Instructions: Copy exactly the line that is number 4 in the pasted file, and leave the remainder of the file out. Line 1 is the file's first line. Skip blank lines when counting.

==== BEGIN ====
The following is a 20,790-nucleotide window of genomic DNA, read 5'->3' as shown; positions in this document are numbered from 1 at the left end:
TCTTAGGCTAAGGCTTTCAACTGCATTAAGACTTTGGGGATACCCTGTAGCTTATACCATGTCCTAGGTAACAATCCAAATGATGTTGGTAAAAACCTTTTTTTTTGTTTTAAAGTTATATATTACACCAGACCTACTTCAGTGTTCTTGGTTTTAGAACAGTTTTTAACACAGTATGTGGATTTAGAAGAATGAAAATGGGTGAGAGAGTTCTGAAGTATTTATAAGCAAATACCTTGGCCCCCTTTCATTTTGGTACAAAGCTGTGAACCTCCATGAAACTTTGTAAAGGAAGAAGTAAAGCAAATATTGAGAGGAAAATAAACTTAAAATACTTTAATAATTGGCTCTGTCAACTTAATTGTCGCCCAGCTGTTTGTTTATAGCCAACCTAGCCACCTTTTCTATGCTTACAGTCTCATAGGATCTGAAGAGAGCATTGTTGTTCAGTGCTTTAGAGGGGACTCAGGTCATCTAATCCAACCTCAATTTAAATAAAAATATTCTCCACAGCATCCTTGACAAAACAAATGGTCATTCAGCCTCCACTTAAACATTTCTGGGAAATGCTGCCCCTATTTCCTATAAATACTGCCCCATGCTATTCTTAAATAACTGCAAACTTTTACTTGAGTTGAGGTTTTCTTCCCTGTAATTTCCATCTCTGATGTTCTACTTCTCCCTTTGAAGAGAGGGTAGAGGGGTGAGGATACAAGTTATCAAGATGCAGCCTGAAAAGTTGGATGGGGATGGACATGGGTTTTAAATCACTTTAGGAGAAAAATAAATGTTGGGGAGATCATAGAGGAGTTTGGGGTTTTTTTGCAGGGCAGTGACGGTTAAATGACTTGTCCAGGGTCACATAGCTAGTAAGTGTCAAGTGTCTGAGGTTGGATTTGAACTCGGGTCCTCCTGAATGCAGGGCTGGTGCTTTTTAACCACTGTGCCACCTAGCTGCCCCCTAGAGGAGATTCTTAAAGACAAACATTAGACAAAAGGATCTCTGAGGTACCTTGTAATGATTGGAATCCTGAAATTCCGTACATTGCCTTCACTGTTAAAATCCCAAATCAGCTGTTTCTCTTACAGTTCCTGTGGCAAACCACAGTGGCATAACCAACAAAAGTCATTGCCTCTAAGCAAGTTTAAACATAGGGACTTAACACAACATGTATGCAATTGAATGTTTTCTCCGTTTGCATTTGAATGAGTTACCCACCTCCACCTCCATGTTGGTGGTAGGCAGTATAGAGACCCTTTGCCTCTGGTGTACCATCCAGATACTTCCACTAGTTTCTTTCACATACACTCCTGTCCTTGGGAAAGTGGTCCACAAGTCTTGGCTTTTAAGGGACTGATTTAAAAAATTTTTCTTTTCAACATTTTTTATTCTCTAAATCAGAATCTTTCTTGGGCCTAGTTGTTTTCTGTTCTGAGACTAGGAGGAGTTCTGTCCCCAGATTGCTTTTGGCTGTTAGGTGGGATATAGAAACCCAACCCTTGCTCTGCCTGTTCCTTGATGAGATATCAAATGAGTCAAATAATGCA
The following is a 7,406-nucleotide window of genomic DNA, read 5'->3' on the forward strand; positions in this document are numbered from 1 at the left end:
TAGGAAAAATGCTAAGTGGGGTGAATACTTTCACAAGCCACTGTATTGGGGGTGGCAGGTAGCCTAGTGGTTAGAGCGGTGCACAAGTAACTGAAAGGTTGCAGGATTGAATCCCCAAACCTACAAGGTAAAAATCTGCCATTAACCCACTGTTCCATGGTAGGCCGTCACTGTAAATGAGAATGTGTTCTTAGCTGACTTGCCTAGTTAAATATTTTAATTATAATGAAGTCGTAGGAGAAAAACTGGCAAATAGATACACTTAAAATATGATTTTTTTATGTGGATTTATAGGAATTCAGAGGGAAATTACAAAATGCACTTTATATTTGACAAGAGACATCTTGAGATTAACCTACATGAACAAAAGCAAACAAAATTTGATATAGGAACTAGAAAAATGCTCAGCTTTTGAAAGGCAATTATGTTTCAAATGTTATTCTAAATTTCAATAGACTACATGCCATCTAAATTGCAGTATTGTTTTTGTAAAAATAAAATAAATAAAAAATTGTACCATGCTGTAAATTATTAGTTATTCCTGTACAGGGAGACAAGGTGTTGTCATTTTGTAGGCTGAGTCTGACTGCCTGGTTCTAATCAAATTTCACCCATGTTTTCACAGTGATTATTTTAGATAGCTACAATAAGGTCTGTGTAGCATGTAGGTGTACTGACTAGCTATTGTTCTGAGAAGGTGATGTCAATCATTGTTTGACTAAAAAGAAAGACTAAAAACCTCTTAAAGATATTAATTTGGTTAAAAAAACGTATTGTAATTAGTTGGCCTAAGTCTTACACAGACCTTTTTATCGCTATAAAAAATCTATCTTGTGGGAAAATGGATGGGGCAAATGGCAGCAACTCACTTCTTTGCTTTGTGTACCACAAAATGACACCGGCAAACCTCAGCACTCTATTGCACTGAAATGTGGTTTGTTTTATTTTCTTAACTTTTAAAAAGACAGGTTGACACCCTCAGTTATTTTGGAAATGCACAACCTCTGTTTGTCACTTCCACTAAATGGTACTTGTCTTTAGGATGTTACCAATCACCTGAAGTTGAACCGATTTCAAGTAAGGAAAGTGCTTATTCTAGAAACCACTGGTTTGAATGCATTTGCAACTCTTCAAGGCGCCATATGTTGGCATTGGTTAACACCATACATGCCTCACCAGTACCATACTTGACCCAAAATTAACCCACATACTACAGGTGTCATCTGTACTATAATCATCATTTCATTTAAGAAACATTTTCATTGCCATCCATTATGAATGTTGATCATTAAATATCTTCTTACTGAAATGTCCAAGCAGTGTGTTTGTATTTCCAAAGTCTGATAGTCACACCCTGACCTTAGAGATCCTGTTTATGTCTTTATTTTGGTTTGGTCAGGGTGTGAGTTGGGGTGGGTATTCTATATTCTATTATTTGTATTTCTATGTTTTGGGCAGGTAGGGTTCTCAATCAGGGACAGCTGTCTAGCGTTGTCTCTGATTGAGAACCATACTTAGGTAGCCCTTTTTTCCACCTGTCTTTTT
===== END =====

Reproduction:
TAGGAAAAATGCTAAGTGGGGTGAATACTTTCACAAGCCACTGTATTGGGGGTGGCAGGTAGCCTAGTGGTTAGAGCGGTGCACAAGTAACTGAAAGGTTGCAGGATTGAATCCCCAAACCTACAAGGTAAAAATCTGCCATTAACCCACTGTTCCATGGTAGGCCGTCACTGTAAATGAGAATGTGTTCTTAGCTGACTTGCCTAGTTAAATATTTTAATTATAATGAAGTCGTAGGAGAAAAACTGGCAAATAGATACACTTAAAATATGATTTTTTTATGTGGATTTATAGGAATTCAGAGGGAAATTACAAAATGCACTTTATATTTGACAAGAGACATCTTGAGATTAACCTACATGAACAAAAGCAAACAAAATTTGATATAGGAACTAGAAAAATGCTCAGCTTTTGAAAGGCAATTATGTTTCAAATGTTATTCTAAATTTCAATAGACTACATGCCATCTAAATTGCAGTATTGTTTTTGTAAAAATAAAATAAATAAAAAATTGTACCATGCTGTAAATTATTAGTTATTCCTGTACAGGGAGACAAGGTGTTGTCATTTTGTAGGCTGAGTCTGACTGCCTGGTTCTAATCAAATTTCACCCATGTTTTCACAGTGATTATTTTAGATAGCTACAATAAGGTCTGTGTAGCATGTAGGTGTACTGACTAGCTATTGTTCTGAGAAGGTGATGTCAATCATTGTTTGACTAAAAAGAAAGACTAAAAACCTCTTAAAGATATTAATTTGGTTAAAAAAACGTATTGTAATTAGTTGGCCTAAGTCTTACACAGACCTTTTTATCGCTATAAAAAATCTATCTTGTGGGAAAATGGATGGGGCAAATGGCAGCAACTCACTTCTTTGCTTTGTGTACCACAAAATGACACCGGCAAACCTCAGCACTCTATTGCACTGAAATGTGGTTTGTTTTATTTTCTTAACTTTTAAAAAGACAGGTTGACACCCTCAGTTATTTTGGAAATGCACAACCTCTGTTTGTCACTTCCACTAAATGGTACTTGTCTTTAGGATGTTACCAATCACCTGAAGTTGAACCGATTTCAAGTAAGGAAAGTGCTTATTCTAGAAACCACTGGTTTGAATGCATTTGCAACTCTTCAAGGCGCCATATGTTGGCATTGGTTAACACCATACATGCCTCACCAGTACCATACTTGACCCAAAATTAACCCACATACTACAGGTGTCATCTGTACTATAATCATCATTTCATTTAAGAAACATTTTCATTGCCATCCATTATGAATGTTGATCATTAAATATCTTCTTACTGAAATGTCCAAGCAGTGTGTTTGTATTTCCAAAGTCTGATAGTCACACCCTGACCTTAGAGATCCTGTTTATGTCTTTATTTTGGTTTGGTCAGGGTGTGAGTTGGGGTGGGTATTCTATATTCTATTATTTGTATTTCTATGTTTTGGGCAGGTAGGGTTCTCAATCAGGGACAGCTGTCTAGCGTTGTCTCTGATTGAGAACCATACTTAGGTAGCCCTTTTTTCCACCTGTCTTTTT